Alternative advancement requirements bring the challenge within the capability of the Scout, but the Scout must still have the desire and willpower to meet the challenge. No Scout is asked to attempt an advancement challenge beyond his or her capability, if that capability can be objectively determined. A Scout is never set up for failure, but a Scout should expect to be challenged and leaders should prepare Scouts to be challenged and encourage them to overcome.
The COPE course was not the only focus of disability adaptations at Philmont Training Center last summer. Instructors and participants in the DIVERSEability and DisABILITY training course experienced several other adaptations. Long-time PTC instructor Scott Hellen (on left) was pleased to find the classrooms already prepared for individuals in wheelchairs. In a previous summer the PTC staff had produced wood blocks to raise table heights to better fit wheelchairs and the blocks were already installed when the course staff arrived. New picnic tables better accommodated people in wheelchairs as well as others with mobility problems.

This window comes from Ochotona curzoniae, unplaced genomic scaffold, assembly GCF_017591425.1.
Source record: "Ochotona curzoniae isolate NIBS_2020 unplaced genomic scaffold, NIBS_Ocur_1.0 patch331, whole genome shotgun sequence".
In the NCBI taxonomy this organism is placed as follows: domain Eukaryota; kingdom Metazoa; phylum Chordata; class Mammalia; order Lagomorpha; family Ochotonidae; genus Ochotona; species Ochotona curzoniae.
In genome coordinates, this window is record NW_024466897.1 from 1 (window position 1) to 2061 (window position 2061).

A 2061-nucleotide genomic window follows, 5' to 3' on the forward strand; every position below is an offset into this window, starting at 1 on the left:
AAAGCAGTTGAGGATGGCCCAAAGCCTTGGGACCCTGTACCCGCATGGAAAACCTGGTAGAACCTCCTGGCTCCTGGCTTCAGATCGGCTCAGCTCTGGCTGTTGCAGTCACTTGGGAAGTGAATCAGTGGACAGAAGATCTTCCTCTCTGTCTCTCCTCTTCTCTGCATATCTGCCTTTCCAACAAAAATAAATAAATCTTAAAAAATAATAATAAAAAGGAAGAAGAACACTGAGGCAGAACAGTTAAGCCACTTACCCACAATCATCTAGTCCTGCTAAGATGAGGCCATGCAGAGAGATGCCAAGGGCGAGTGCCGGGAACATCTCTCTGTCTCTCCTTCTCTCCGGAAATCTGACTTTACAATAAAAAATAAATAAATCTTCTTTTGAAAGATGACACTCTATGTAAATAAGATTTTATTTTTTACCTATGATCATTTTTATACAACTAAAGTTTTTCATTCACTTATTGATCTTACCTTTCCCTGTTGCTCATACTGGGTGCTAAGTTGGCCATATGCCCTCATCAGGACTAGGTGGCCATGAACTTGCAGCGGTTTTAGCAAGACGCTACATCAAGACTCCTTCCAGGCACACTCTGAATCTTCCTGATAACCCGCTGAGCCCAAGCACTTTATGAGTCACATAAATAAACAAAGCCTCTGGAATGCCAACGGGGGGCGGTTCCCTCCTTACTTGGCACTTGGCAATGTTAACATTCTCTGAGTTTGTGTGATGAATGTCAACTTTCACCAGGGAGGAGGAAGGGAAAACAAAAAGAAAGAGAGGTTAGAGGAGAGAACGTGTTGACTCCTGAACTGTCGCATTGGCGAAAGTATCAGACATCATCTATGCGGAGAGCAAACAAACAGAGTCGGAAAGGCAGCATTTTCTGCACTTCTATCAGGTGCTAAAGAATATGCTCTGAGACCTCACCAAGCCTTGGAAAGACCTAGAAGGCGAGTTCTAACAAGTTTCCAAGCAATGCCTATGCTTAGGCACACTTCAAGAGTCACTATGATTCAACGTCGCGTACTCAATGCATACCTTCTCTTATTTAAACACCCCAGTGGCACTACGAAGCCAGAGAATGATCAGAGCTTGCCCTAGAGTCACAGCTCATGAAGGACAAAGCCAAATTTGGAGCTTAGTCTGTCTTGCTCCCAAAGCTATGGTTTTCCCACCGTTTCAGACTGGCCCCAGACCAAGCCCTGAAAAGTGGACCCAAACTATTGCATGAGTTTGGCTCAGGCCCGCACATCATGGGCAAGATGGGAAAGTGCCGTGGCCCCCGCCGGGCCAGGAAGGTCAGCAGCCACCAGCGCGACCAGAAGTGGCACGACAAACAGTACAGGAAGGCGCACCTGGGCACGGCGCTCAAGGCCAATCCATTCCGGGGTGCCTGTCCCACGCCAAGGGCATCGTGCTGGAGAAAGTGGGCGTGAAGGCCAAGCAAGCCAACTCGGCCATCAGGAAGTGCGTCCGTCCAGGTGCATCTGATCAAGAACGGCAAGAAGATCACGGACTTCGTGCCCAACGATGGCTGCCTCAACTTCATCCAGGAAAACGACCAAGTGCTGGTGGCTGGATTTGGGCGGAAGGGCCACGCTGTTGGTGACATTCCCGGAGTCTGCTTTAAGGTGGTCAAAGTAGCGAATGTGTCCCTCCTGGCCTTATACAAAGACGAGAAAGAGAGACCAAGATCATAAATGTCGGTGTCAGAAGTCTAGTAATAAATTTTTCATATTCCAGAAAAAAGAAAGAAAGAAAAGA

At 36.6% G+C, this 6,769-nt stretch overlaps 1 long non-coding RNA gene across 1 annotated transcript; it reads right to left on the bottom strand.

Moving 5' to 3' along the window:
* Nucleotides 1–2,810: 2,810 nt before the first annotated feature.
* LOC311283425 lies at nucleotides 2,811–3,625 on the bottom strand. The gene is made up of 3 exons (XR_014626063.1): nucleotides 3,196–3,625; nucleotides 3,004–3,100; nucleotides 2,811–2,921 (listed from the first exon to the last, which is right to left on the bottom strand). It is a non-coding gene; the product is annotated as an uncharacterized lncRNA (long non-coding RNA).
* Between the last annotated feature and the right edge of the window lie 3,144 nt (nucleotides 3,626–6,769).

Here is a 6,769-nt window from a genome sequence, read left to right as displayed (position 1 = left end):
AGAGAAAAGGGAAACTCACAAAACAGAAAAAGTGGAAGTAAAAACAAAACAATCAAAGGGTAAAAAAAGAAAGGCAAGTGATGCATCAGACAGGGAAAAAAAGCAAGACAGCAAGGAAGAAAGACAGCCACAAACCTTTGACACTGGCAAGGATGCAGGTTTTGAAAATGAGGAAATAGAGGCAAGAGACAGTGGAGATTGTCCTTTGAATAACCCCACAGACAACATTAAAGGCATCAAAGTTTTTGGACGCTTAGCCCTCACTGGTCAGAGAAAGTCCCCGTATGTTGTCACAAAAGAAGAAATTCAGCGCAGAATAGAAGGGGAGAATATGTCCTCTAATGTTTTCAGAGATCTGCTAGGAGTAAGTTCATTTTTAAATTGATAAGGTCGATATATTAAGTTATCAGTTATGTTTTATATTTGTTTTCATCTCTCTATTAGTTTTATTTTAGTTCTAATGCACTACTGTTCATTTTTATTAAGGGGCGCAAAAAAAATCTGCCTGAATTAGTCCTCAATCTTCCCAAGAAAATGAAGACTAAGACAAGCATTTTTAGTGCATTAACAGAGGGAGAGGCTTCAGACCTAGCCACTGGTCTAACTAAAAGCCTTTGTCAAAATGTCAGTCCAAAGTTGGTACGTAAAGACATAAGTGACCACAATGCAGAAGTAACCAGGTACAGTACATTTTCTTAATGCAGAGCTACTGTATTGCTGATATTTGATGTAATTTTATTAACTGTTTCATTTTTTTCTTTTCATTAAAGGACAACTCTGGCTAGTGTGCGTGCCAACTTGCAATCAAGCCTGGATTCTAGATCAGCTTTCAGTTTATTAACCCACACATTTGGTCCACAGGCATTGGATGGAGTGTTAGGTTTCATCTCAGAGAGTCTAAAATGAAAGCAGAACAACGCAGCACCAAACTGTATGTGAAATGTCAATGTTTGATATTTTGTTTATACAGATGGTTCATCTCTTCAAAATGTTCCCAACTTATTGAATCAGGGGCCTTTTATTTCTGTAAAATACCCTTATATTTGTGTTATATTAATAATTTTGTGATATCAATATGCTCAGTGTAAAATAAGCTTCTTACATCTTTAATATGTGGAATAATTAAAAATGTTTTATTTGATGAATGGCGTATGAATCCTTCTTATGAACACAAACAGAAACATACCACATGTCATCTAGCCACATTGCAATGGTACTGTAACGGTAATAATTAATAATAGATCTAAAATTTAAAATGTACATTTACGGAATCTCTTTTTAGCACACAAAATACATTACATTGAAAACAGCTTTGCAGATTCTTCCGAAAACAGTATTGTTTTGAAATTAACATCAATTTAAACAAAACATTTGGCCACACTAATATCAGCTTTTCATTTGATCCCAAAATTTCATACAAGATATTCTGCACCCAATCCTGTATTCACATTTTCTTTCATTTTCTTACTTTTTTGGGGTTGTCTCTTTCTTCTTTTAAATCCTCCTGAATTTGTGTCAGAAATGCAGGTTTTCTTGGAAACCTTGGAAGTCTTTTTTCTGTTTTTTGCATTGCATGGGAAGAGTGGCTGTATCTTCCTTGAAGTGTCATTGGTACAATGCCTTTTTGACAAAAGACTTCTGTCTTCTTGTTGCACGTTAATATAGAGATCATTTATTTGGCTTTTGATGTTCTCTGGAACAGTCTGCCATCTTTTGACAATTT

Last summer, Scouter Angela Glunt participated in the Philmont training course DIVERSEability and DisABILITY. Here are her experiences in adapting the COPE Challenge for people with disabiilities.
Our class was approached by the COPE team and asked if we would be willing to participate in the COPE Course in order to help develop strategies for assisting Scouts with special needs. The goal was to show the struggles a Scout with special needs might encounter during the event.
Our group was very excited for the opportunity to engage in this adventure. We split our class in half. One group took the Lower Course and the other took the Upper Course. Each group member exhibited the characteristics of a different disability. By helping the staff, as if aiding a Scout with special needs, they were able to gain knowledge through the hands-on experience.